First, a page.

Guidance Throws Some Shade on Sun

Updated from 4:34 p.m. EDT

Jonathan Schwartz rang in his first quarter as CEO of Sun Microsystems ( SUNW) by soundly exceeding Wall Street's top-line projections Tuesday.

But the company's cautious guidance for the current quarter mitigated the initial lift that the company's shares received from the financial report.

The Santa Clara, Calif., computer company lost $301 million, or 9 cents a share, for the three months ending June 30. But those results included various charges such as $228 million in restructuring charges and $83 million for intangible asset amortization from recent acquisitions.

Excluding those charges, Sun said it had a loss of 2 cents a share compared with the average analyst expectation of a loss of 3 cents a share. At this time last year, Sun had a profit of $50 million, or 1 cent.

Sun's shares rose about 4% in extended trading initally after the report, but then moderated to a gain of 1.2%, or 5 cents, at $4.14.

Strong sales of computer server and storage hardware boosted Sun's revenue 29% from the year-ago period to $3.8 billion. Analysts polled by Thomson Financial were expecting $3.6 billion in sales.

Sales of the volume servers featuring between one and eight microprocessors, which comprise the bulk of Sun's server business, grew 21% year over year, while the company notched more than $100 million in sales of its recently introduced servers featuring the Niagara chip.

"We're making progress returning Sun to growth and profitability," said Schwartz in a statement. "Revenue, bookings and backlog are all up substantially -- indicating we're gaining traction, market confidence and share."

Schwartz replaced Sun co-founder Scott McNealy as CEO in April. Since then, Sun has announced sweeping organizational changes, including layoffs of between 4,000 to 5,000 employees and the sale of its Newark, Calif., office campus.

"These first weeks and months have been especially busy," Schwartz told analysts during a conference call Tuesday. "We wasted no time in making some tough decisions."

According to CFO Michael Lehman, Sun expects its first-quarter revenue to decline "at least" 20% sequentially, which he said was in keeping with historical patterns.

The average analyst expectation called for Sun to generate $3.1 billion in first-quarter sales, representing a 14% decline from the average revenue estimate for the fourth quarter.

Given the better-than-expected fourth-quarter performance, Sun's sales guidance appeared surprisingly gloomy and somewhat out of whack with its recent sales trends at this time of year.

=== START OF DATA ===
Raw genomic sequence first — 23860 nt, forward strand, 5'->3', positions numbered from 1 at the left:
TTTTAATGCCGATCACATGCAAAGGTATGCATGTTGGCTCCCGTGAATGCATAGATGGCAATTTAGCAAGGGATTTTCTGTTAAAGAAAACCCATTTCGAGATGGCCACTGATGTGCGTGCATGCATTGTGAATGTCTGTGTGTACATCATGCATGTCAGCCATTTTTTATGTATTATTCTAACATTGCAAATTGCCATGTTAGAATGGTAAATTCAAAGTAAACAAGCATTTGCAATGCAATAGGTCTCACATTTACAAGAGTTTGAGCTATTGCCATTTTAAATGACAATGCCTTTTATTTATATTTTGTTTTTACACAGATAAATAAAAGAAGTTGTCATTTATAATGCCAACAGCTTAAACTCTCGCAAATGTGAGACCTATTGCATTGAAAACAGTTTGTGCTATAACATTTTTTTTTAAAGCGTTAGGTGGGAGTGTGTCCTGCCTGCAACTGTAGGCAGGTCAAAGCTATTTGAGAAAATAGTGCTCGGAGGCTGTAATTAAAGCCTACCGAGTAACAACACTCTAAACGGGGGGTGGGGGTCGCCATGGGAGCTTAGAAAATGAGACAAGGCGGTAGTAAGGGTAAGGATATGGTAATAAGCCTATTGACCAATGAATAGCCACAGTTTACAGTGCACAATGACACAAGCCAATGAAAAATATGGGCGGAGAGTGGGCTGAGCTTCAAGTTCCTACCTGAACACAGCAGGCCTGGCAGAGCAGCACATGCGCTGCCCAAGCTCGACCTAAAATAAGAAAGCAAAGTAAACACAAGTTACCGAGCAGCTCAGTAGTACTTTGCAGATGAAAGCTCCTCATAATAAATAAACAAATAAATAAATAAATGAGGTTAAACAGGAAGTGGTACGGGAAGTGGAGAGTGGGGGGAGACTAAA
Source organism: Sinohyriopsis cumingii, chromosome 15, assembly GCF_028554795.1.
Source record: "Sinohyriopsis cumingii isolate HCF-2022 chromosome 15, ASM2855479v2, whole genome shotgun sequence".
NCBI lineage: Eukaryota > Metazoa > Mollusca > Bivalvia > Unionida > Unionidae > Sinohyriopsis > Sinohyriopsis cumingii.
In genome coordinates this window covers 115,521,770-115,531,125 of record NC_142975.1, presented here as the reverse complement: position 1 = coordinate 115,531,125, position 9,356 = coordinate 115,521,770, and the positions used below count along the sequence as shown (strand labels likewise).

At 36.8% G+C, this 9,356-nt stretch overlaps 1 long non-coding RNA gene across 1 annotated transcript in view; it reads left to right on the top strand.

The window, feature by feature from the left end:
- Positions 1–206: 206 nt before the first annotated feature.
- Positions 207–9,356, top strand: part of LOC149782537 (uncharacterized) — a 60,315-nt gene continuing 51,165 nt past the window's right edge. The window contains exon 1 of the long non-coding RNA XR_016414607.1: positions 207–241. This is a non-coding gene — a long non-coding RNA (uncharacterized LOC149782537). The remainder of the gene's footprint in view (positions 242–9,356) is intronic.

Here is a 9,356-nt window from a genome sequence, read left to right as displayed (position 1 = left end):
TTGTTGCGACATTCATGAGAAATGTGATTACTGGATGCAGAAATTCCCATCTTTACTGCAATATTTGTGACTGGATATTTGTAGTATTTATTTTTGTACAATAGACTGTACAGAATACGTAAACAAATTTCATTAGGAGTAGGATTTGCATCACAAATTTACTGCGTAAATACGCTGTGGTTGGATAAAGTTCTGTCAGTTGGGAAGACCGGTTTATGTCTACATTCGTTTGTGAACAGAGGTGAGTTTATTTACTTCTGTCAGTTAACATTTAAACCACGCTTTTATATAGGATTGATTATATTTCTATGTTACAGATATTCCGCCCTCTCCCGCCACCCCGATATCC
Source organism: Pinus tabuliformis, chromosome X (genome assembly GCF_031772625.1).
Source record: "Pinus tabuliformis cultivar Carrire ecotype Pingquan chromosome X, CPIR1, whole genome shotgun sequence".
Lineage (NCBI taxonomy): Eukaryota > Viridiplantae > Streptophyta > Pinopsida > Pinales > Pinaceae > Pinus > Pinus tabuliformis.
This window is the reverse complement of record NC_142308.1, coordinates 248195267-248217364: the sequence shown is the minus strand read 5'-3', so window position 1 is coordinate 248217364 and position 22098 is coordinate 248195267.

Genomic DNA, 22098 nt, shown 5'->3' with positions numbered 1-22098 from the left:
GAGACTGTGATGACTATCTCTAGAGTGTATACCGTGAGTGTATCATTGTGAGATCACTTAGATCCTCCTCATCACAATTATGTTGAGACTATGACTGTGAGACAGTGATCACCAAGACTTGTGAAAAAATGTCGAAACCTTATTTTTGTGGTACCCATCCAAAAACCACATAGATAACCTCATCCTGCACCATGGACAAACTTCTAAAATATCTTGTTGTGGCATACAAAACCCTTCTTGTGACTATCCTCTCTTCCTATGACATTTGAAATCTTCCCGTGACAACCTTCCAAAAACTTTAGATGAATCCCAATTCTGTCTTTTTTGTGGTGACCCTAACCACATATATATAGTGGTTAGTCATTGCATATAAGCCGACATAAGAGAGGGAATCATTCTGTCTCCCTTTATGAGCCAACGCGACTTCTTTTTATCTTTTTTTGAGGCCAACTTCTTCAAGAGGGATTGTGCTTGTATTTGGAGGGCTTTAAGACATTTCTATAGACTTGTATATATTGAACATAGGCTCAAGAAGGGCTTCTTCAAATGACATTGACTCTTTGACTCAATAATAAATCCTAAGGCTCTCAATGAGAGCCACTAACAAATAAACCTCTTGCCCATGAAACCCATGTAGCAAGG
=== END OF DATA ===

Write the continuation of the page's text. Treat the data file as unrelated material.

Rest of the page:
Last year, Sun's first-quarter sales dipped only 8% sequentially. In fact, the last time the company's sequential revenue decline surpassed 20% was in 2001.

Sun executives acknowledged that the company was setting its spending levels based on a conservative outlook to ensure that it hits its margin targets, and cited the seasonality of the recently acquired StorageTek business.

Sun expects first-quarter gross margins to dip from the 42.8% level achieved in the fourth quarter. But Lehman said the company remained confident that it would hit its fiscal 2007 target of gross margins between 42% and 44%.

Additionally, the company continues to aim for 4% operating margins by next year's fourth quarter, it said.

With competition in the market for corporate servers especially fierce, CEO Schwartz hinted that some of Suns' sales growth in the just-ended quarter had come as a result of price cuts, saying that the company was more willing to "throw price in the mix."

"I think it's fair to say that we have entered a new era in which we are adding new customers," said Schwartz, noting that the company was determined to make the barriers to adopting Sun's products as low as possible.

After seeing its customer base wither in the wake of the dot-com implosion, Sun has taken steps to reinvent the company and diversify its product line. The company began selling low-cost servers based on the Advanced Micro Devices ( AMD) Opteron processor as well a new line of servers featuring its Niagara chip.

Earlier this month, Sun introduced the so-called Thumper machine, an innovative piece of equipment that combines the traditionally separate server and storage hardware.

The company has also begun giving away its Solaris operating system for free and made it open source -- a plan designed to win over developers who Sun hopes will in turn build Internet services based upon its products.

According to Sun, the company saw strong sales growth into the telecommunications, energy and government sectors, among others, during the fourth quarter. And more than half of the 15 geographic regions in which Sun operates experienced double-digit revenue growth for Sun from the year before.

Going forward, Schwartz indicated that fattening the top line would remain a priority.

"Growth is the best way to deliver that operating margin," said Schwartz, referring to the 4% operating margin target. "Just sitting here and cutting costs is a short runway."

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